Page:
Papers of: Physiological Society (founded 1876)

Archive Collection

Scope and Content

Records of the Physiological Society, including all the minute books from the foundation of the Society in 1876, the proposal books for candidates from 1888, correspondence, histories and photographs. The bulk of the material dates from after 1939.

Administrative / Biographical History

The Physiological Society was formed in March 1876 after John Burdon Sanderson invited 19 scientists interested in physiology to his house for informal discussions over how they should react to impending legislation on the use of animals in experiments. For the first four years the meetings were fairly informal and intimate affairs, with membership formally limited to forty, and business taking place over dinner in a hotel. In December 1880 the first afternoon meeting for the demonstration of experiments and presentation of results took place, a precedent which has continued, and now the demonstrations and presentations are at the core of the Society's meetings, although dinner still plays an important part. The archive contains the unpublished manuscripts of History of the Physiological Society 1926 - 1969 by HP Gilding (GB0120 SA/PHY/R.1/2), and The origin of the Physiological Society's dog , by RA Chapman (GB0120 SA/PHY/R.1/4), which was given as a presentation at a Society meeting in 1989.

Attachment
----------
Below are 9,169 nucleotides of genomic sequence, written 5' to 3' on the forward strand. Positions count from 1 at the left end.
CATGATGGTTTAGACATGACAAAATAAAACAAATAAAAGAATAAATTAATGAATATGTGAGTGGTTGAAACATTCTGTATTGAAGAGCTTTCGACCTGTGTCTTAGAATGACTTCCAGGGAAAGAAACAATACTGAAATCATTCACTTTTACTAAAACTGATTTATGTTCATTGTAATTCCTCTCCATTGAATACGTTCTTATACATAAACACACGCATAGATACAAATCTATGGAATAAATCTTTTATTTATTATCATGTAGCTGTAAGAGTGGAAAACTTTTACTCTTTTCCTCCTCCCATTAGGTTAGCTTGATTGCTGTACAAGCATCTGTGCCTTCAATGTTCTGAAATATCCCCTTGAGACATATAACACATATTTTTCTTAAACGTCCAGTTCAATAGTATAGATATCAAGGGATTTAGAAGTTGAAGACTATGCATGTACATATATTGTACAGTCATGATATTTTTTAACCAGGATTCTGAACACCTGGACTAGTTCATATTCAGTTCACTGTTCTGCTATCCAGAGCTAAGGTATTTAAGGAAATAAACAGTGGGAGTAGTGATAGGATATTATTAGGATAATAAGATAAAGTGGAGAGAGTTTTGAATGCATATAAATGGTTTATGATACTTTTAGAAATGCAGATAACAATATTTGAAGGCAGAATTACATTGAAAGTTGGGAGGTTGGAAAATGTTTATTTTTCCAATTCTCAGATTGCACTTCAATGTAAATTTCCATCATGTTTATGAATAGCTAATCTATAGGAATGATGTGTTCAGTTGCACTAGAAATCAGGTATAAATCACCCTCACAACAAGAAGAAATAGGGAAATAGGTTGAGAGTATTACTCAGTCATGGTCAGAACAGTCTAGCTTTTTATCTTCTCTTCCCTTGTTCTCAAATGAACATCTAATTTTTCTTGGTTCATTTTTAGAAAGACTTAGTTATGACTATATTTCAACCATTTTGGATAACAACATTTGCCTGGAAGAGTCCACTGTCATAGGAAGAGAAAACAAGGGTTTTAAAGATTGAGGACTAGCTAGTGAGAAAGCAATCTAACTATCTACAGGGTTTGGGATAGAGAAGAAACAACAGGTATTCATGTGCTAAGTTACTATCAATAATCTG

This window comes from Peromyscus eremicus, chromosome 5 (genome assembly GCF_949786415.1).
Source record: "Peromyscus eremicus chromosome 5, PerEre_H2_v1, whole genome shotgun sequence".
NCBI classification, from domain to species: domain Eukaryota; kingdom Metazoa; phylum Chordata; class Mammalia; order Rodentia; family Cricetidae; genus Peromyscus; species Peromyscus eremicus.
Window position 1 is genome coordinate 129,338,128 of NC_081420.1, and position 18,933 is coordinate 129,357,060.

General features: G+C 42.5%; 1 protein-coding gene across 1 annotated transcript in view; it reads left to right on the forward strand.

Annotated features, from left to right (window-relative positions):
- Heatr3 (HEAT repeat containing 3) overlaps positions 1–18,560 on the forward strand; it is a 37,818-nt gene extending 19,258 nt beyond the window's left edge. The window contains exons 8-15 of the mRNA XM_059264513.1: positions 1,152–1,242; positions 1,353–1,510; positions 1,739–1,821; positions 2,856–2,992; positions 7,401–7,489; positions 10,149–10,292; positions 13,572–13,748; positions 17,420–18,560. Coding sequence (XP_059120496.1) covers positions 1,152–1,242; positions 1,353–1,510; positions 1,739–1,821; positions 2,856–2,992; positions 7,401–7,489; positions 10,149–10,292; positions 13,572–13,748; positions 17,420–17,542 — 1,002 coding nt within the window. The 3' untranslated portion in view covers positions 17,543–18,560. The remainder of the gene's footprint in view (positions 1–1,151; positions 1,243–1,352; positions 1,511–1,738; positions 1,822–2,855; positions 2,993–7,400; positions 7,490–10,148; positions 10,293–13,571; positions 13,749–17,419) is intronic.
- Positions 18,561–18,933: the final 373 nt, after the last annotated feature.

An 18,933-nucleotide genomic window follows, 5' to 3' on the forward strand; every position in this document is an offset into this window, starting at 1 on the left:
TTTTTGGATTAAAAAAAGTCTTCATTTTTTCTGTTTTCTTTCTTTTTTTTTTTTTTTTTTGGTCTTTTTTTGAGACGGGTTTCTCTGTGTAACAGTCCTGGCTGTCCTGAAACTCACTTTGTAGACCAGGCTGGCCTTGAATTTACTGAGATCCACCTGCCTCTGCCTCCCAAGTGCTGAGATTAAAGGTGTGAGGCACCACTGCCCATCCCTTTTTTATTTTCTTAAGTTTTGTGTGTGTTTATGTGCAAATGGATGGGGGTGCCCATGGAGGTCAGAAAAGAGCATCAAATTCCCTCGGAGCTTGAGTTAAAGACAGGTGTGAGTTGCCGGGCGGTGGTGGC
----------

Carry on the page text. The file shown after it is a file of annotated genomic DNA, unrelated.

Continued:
By section as follows: A. Grey books; B. Committee; C. Scientific meetings; D. Special lectures, symposia and events; E. Membership; F. Publishing; G. Animal legislation; H. Education and the teaching of physiology: policy and legislation; J. Films and photographs sub-committees; K Secretary's miscellaneous correspondence; L. Treasurer's files; M Foreign Secretary's files; N. Grants and prizes; P. Archives; Q.1 Other societies; Q.2 International Union of Physiological Sciences; R. Histories and catalogues commissioned by the Society; Z. Photograph collection